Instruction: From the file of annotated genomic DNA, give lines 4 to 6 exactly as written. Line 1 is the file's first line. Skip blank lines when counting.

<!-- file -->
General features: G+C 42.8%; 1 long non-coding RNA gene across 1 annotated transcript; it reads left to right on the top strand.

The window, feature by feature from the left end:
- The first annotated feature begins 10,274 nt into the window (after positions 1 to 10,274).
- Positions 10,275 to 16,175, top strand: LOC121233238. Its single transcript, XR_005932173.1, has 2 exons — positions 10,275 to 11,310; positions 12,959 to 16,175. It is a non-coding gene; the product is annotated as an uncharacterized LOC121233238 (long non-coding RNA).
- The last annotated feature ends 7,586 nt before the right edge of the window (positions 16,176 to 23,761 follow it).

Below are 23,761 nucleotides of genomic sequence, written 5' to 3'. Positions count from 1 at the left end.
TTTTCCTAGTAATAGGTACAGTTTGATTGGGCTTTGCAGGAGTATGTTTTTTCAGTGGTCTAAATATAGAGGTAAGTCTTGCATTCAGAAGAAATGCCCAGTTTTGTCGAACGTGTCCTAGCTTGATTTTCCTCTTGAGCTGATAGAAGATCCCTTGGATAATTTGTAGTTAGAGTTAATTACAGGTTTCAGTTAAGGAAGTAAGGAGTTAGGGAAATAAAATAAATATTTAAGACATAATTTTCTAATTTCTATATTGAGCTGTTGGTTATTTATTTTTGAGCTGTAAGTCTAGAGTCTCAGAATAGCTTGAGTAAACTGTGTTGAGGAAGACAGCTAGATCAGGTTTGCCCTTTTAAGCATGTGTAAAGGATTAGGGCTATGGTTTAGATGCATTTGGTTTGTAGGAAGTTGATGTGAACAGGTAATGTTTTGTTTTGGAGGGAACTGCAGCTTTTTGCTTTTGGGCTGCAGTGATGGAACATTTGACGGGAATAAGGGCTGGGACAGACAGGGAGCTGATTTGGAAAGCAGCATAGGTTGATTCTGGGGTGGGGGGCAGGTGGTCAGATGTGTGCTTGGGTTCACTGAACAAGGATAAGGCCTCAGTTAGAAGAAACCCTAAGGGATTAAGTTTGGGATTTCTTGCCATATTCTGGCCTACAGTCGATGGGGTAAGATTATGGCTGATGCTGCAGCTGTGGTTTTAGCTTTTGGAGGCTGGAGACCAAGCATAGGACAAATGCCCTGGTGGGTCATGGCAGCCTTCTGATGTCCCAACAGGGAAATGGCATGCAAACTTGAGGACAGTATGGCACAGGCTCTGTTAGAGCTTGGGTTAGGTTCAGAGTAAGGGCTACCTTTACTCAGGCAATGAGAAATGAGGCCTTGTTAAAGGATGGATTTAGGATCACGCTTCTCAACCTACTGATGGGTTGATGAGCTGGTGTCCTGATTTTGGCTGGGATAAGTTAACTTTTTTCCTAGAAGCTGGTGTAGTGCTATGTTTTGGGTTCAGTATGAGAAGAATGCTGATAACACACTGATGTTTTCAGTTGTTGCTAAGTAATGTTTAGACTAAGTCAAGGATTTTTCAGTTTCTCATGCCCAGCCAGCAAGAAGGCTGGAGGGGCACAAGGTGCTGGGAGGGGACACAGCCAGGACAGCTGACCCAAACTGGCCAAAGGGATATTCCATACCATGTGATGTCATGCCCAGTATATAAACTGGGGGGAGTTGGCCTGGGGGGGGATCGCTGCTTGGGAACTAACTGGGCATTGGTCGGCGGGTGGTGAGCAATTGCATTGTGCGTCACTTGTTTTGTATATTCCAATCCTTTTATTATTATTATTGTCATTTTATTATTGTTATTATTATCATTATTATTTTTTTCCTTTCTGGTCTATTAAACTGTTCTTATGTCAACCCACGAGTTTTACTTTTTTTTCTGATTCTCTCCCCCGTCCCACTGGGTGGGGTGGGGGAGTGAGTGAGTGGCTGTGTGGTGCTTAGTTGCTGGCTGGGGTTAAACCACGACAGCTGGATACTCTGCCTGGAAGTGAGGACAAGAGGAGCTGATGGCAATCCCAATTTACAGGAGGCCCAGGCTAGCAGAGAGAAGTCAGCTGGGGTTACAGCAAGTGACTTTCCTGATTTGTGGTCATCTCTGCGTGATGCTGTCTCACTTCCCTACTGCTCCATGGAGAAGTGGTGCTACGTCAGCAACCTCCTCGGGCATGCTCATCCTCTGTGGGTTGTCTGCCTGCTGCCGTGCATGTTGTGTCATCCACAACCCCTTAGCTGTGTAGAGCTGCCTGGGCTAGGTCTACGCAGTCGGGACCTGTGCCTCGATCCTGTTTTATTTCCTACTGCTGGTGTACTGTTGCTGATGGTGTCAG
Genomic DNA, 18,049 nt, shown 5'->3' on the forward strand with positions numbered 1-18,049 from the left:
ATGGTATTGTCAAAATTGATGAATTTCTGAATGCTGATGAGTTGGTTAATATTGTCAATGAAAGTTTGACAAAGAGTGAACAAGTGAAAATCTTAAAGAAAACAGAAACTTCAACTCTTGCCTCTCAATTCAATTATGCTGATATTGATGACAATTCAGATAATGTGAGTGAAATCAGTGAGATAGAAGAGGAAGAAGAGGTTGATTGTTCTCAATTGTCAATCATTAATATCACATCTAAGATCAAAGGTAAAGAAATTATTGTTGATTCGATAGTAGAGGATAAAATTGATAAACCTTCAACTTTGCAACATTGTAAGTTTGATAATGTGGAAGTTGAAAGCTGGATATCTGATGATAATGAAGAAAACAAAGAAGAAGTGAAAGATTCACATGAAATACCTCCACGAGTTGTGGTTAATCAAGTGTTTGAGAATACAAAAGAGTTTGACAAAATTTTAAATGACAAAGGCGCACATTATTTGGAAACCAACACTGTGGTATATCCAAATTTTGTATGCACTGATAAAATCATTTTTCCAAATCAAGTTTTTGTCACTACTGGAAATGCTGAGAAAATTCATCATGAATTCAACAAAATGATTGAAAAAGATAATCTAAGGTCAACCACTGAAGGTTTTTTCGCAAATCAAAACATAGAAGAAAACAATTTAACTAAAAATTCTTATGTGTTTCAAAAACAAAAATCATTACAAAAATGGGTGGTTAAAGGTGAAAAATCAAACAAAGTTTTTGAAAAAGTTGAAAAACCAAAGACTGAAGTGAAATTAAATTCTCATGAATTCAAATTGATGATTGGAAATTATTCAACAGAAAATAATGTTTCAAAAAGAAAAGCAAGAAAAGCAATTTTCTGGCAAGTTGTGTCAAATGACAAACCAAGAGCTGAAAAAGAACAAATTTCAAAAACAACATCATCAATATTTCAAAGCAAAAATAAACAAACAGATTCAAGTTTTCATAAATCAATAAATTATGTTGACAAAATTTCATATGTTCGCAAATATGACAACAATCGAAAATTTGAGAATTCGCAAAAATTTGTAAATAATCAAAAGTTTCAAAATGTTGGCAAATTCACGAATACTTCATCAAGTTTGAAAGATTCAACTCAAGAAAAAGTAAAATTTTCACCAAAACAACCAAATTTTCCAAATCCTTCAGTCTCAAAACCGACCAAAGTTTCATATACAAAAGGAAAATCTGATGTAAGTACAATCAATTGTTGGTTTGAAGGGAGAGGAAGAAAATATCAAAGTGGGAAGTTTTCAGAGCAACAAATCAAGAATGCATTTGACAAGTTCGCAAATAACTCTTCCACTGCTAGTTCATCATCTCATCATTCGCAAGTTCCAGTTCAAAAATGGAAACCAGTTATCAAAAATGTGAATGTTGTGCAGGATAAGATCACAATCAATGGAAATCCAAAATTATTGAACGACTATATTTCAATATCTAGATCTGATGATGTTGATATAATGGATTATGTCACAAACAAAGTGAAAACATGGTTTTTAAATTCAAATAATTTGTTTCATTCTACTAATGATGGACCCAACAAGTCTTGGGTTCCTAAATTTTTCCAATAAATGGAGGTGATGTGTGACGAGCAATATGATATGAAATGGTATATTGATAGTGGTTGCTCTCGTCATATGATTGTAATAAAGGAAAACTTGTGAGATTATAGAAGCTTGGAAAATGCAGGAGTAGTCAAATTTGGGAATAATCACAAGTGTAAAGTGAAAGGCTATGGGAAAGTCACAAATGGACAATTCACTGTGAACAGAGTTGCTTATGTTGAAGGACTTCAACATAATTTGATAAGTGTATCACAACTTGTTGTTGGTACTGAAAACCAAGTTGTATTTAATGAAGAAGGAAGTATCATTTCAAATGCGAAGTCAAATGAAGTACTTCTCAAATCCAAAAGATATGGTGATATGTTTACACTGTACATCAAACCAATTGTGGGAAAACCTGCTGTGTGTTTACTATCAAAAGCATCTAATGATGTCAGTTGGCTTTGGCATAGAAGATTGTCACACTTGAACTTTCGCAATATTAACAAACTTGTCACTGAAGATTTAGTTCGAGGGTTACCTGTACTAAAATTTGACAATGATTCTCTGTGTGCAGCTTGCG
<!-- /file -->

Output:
- Positions 10,275 to 16,175, top strand: LOC121233238. Its single transcript, XR_005932173.1, has 2 exons — positions 10,275 to 11,310; positions 12,959 to 16,175. It is a non-coding gene; the product is annotated as an uncharacterized LOC121233238 (long non-coding RNA).
- The last annotated feature ends 7,586 nt before the right edge of the window (positions 16,176 to 23,761 follow it).

Below are 23,761 nucleotides of genomic sequence, written 5' to 3'. Positions count from 1 at the left end.